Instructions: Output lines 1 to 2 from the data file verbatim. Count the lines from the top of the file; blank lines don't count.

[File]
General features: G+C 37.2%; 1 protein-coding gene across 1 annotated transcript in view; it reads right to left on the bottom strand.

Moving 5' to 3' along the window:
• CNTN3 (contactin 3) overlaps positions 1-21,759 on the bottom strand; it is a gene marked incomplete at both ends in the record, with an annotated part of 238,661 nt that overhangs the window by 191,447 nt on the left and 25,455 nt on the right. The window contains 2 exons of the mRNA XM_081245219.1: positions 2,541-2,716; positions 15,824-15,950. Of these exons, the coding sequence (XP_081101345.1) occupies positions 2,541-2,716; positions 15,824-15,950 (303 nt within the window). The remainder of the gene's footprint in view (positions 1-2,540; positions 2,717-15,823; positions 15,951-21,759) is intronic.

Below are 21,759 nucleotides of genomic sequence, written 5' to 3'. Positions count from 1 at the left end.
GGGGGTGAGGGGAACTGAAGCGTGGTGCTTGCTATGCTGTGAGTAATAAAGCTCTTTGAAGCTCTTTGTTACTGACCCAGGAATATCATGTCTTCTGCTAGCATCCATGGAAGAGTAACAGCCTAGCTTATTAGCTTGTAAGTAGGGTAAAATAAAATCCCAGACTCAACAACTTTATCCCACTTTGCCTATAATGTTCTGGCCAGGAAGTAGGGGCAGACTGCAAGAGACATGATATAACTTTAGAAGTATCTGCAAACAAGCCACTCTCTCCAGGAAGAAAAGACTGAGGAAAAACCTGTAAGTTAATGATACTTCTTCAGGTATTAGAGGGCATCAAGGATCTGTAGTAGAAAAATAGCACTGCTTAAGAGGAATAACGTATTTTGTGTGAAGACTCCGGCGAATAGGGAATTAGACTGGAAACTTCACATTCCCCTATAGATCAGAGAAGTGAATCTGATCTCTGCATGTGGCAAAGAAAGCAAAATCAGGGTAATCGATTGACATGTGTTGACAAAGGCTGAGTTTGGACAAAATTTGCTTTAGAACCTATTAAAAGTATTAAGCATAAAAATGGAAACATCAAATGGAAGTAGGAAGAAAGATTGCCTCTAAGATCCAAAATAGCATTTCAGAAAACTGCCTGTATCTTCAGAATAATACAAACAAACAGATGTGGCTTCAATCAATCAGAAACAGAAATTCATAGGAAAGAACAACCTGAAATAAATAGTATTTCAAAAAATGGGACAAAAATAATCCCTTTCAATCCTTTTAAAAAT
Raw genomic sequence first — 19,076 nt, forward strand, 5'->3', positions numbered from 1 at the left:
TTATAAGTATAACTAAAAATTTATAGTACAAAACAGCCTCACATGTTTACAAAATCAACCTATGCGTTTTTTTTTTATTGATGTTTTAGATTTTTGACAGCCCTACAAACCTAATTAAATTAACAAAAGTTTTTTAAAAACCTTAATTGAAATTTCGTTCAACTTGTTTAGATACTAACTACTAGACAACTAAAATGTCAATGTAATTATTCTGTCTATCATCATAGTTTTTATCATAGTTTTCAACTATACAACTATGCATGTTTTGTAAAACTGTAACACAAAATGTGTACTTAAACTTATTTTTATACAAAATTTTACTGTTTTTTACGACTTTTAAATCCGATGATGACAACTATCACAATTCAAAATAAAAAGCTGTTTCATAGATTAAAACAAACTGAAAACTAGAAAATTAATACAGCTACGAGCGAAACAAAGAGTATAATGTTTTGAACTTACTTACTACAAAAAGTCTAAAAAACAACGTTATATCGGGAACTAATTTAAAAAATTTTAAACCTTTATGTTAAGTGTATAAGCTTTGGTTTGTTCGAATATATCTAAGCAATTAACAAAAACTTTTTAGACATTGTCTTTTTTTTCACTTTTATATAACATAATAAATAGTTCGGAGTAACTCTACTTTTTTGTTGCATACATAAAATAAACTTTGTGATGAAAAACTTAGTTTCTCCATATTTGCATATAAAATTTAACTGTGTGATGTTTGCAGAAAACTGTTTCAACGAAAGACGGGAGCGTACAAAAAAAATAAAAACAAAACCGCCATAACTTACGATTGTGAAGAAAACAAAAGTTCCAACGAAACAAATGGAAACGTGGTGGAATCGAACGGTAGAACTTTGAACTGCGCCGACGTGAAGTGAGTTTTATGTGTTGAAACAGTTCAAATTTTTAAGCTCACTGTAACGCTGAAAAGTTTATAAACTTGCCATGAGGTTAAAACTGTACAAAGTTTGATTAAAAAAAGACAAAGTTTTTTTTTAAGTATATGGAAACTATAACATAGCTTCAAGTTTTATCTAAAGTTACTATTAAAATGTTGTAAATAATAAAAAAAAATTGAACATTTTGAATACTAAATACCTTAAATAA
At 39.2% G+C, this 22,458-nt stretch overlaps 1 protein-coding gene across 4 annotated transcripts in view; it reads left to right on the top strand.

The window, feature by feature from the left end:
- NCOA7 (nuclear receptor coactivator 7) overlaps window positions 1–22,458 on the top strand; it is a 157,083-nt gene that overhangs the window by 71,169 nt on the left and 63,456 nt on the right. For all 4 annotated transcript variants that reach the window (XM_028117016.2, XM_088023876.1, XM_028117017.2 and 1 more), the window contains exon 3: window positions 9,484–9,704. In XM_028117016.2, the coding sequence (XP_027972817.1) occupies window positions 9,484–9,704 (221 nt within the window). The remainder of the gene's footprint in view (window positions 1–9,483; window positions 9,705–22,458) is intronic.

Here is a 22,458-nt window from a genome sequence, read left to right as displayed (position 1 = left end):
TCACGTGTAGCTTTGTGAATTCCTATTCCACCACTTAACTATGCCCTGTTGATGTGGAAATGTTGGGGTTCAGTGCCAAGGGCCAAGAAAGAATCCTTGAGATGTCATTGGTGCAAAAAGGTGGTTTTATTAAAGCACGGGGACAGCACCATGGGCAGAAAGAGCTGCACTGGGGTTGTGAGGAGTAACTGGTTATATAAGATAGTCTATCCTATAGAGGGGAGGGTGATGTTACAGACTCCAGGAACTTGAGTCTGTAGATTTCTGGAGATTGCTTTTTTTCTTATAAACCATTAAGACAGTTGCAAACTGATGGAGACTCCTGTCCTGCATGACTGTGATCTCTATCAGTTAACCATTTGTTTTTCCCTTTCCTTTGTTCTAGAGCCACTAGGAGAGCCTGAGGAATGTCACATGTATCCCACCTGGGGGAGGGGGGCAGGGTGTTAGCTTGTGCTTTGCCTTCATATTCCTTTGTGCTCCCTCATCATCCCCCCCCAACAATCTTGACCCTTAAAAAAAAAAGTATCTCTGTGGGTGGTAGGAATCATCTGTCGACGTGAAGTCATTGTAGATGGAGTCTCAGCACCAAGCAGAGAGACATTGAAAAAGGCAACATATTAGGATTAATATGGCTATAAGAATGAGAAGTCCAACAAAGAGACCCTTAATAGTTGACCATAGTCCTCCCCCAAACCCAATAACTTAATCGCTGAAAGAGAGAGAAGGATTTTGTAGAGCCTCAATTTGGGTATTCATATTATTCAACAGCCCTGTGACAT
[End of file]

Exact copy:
General features: G+C 37.2%; 1 protein-coding gene across 1 annotated transcript in view; it reads right to left on the bottom strand.

Moving 5' to 3' along the window: